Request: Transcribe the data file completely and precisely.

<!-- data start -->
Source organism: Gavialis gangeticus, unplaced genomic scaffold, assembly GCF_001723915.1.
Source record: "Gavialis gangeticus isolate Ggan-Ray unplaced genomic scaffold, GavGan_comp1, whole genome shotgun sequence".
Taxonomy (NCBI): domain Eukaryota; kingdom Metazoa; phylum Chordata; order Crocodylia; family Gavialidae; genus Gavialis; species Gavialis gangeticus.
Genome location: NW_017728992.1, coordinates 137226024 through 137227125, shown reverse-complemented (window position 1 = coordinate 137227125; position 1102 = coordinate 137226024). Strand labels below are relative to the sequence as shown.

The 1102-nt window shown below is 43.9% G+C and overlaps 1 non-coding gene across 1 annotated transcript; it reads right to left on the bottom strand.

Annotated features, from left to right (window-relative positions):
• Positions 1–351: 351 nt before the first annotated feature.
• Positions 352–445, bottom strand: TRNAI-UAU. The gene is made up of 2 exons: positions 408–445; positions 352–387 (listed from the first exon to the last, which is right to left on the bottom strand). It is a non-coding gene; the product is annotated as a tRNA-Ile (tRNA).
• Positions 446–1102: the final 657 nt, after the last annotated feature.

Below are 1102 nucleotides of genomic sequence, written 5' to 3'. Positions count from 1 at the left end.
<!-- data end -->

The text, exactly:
Source organism: Gavialis gangeticus, unplaced genomic scaffold, assembly GCF_001723915.1.
Source record: "Gavialis gangeticus isolate Ggan-Ray unplaced genomic scaffold, GavGan_comp1, whole genome shotgun sequence".
Taxonomy (NCBI): domain Eukaryota; kingdom Metazoa; phylum Chordata; order Crocodylia; family Gavialidae; genus Gavialis; species Gavialis gangeticus.
Genome location: NW_017728992.1, coordinates 137226024 through 137227125, shown reverse-complemented (window position 1 = coordinate 137227125; position 1102 = coordinate 137226024). Strand labels below are relative to the sequence as shown.

The 1102-nt window shown below is 43.9% G+C and overlaps 1 non-coding gene across 1 annotated transcript; it reads right to left on the bottom strand.

Annotated features, from left to right (window-relative positions):
• Positions 1–351: 351 nt before the first annotated feature.
• Positions 352–445, bottom strand: TRNAI-UAU. The gene is made up of 2 exons: positions 408–445; positions 352–387 (listed from the first exon to the last, which is right to left on the bottom strand). It is a non-coding gene; the product is annotated as a tRNA-Ile (tRNA).
• Positions 446–1102: the final 657 nt, after the last annotated feature.

Below are 1102 nucleotides of genomic sequence, written 5' to 3'. Positions count from 1 at the left end.